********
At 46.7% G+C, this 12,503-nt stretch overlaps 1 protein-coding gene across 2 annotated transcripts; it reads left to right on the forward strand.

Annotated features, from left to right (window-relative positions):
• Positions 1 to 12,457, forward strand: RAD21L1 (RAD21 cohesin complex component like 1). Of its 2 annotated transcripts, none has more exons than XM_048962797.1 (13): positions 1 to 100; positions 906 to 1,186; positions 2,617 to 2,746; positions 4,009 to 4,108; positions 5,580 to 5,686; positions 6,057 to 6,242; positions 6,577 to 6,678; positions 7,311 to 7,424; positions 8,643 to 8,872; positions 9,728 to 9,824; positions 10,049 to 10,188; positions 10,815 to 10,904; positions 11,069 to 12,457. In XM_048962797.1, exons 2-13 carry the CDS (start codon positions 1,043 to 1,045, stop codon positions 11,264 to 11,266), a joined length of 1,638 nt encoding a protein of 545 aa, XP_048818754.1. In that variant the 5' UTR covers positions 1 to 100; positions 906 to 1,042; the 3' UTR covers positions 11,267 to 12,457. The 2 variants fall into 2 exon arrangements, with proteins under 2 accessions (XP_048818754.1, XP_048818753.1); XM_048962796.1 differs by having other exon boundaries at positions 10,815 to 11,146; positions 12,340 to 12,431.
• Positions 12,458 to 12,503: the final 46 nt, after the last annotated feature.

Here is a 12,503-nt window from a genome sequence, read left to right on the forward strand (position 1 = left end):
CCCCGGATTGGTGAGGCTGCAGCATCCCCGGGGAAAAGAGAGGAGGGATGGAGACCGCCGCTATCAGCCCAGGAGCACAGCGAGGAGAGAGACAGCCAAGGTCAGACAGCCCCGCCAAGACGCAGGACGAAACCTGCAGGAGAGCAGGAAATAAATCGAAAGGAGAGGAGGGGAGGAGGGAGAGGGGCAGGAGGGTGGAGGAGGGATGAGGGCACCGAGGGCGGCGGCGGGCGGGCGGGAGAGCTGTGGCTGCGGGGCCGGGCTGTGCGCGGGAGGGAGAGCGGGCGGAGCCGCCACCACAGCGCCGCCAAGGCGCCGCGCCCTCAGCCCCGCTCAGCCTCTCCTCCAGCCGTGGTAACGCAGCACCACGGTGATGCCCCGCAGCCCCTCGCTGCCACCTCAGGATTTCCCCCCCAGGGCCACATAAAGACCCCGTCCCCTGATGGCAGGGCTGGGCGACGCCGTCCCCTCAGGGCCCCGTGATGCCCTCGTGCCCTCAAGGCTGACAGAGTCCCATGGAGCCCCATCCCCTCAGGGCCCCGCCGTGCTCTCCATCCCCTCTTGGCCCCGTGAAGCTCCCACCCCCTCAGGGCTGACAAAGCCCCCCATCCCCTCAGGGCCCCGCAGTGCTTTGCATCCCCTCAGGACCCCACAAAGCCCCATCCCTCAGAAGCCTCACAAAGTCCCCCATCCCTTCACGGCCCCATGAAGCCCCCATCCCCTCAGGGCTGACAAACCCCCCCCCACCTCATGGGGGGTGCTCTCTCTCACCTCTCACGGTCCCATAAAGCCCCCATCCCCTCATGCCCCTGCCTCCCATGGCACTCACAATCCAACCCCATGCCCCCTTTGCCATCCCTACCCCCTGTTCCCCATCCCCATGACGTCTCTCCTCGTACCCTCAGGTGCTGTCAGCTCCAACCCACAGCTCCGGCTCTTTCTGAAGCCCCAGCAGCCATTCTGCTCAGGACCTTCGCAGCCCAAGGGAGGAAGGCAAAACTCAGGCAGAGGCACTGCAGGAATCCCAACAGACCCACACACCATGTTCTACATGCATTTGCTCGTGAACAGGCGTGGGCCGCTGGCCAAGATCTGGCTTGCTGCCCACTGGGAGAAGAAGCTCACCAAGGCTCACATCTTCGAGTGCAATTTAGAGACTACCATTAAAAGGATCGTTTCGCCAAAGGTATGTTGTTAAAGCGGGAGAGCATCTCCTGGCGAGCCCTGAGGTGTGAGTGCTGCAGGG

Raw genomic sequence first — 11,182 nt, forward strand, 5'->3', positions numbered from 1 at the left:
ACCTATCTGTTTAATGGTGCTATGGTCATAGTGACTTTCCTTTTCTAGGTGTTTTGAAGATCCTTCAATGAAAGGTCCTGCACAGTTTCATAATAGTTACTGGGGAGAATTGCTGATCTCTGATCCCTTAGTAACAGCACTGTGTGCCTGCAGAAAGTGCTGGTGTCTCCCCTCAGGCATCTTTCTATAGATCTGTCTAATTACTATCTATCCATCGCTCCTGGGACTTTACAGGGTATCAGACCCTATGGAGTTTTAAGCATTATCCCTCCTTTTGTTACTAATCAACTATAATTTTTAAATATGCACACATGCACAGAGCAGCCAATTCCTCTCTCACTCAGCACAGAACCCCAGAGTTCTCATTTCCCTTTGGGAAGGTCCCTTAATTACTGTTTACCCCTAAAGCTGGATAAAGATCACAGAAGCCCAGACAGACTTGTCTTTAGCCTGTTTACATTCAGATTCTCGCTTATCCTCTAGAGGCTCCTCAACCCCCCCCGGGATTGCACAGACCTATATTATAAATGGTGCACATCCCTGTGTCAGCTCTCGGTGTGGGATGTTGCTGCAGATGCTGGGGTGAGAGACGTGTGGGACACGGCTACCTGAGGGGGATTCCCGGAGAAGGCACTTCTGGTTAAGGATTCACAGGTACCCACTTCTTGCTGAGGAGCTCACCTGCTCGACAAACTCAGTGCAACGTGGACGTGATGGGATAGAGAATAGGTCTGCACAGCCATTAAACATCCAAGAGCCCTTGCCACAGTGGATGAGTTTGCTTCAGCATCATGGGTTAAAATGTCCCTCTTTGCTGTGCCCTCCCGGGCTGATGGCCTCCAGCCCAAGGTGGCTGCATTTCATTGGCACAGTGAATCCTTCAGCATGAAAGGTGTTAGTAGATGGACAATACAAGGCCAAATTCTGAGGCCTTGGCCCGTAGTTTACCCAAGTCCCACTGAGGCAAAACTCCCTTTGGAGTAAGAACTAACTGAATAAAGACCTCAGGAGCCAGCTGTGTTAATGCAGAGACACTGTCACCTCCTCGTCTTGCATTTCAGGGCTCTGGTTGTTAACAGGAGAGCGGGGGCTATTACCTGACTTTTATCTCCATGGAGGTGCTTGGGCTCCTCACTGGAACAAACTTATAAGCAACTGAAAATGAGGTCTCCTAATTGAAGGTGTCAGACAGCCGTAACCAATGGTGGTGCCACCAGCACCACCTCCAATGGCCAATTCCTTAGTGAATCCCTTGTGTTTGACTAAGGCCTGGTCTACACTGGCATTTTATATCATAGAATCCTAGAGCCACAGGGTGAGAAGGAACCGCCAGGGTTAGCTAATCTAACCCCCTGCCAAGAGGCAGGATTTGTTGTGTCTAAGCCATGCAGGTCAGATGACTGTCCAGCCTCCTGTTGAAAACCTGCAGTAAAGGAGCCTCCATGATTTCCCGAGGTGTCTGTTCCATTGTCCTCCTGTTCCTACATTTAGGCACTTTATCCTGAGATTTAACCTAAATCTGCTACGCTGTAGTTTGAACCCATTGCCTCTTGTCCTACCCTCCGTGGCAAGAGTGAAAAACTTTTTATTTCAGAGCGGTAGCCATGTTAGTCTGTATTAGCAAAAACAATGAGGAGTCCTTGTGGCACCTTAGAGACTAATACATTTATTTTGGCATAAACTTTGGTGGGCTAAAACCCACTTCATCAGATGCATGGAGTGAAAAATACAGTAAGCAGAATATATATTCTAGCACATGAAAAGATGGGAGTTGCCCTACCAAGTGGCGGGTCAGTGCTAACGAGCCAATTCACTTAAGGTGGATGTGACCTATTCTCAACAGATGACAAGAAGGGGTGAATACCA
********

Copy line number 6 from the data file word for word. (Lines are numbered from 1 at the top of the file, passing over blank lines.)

CCCCGGATTGGTGAGGCTGCAGCATCCCCGGGGAAAAGAGAGGAGGGATGGAGACCGCCGCTATCAGCCCAGGAGCACAGCGAGGAGAGAGACAGCCAAGGTCAGACAGCCCCGCCAAGACGCAGGACGAAACCTGCAGGAGAGCAGGAAATAAATCGAAAGGAGAGGAGGGGAGGAGGGAGAGGGGCAGGAGGGTGGAGGAGGGATGAGGGCACCGAGGGCGGCGGCGGGCGGGCGGGAGAGCTGTGGCTGCGGGGCCGGGCTGTGCGCGGGAGGGAGAGCGGGCGGAGCCGCCACCACAGCGCCGCCAAGGCGCCGCGCCCTCAGCCCCGCTCAGCCTCTCCTCCAGCCGTGGTAACGCAGCACCACGGTGATGCCCCGCAGCCCCTCGCTGCCACCTCAGGATTTCCCCCCCAGGGCCACATAAAGACCCCGTCCCCTGATGGCAGGGCTGGGCGACGCCGTCCCCTCAGGGCCCCGTGATGCCCTCGTGCCCTCAAGGCTGACAGAGTCCCATGGAGCCCCATCCCCTCAGGGCCCCGCCGTGCTCTCCATCCCCTCTTGGCCCCGTGAAGCTCCCACCCCCTCAGGGCTGACAAAGCCCCCCATCCCCTCAGGGCCCCGCAGTGCTTTGCATCCCCTCAGGACCCCACAAAGCCCCATCCCTCAGAAGCCTCACAAAGTCCCCCATCCCTTCACGGCCCCATGAAGCCCCCATCCCCTCAGGGCTGACAAACCCCCCCCCACCTCATGGGGGGTGCTCTCTCTCACCTCTCACGGTCCCATAAAGCCCCCATCCCCTCATGCCCCTGCCTCCCATGGCACTCACAATCCAACCCCATGCCCCCTTTGCCATCCCTACCCCCTGTTCCCCATCCCCATGACGTCTCTCCTCGTACCCTCAGGTGCTGTCAGCTCCAACCCACAGCTCCGGCTCTTTCTGAAGCCCCAGCAGCCATTCTGCTCAGGACCTTCGCAGCCCAAGGGAGGAAGGCAAAACTCAGGCAGAGGCACTGCAGGAATCCCAACAGACCCACACACCATGTTCTACATGCATTTGCTCGTGAACAGGCGTGGGCCGCTGGCCAAGATCTGGCTTGCTGCCCACTGGGAGAAGAAGCTCACCAAGGCTCACATCTTCGAGTGCAATTTAGAGACTACCATTAAAAGGATCGTTTCGCCAAAGGTATGTTGTTAAAGCGGGAGAGCATCTCCTGGCGAGCCCTGAGGTGTGAGTGCTGCAGGG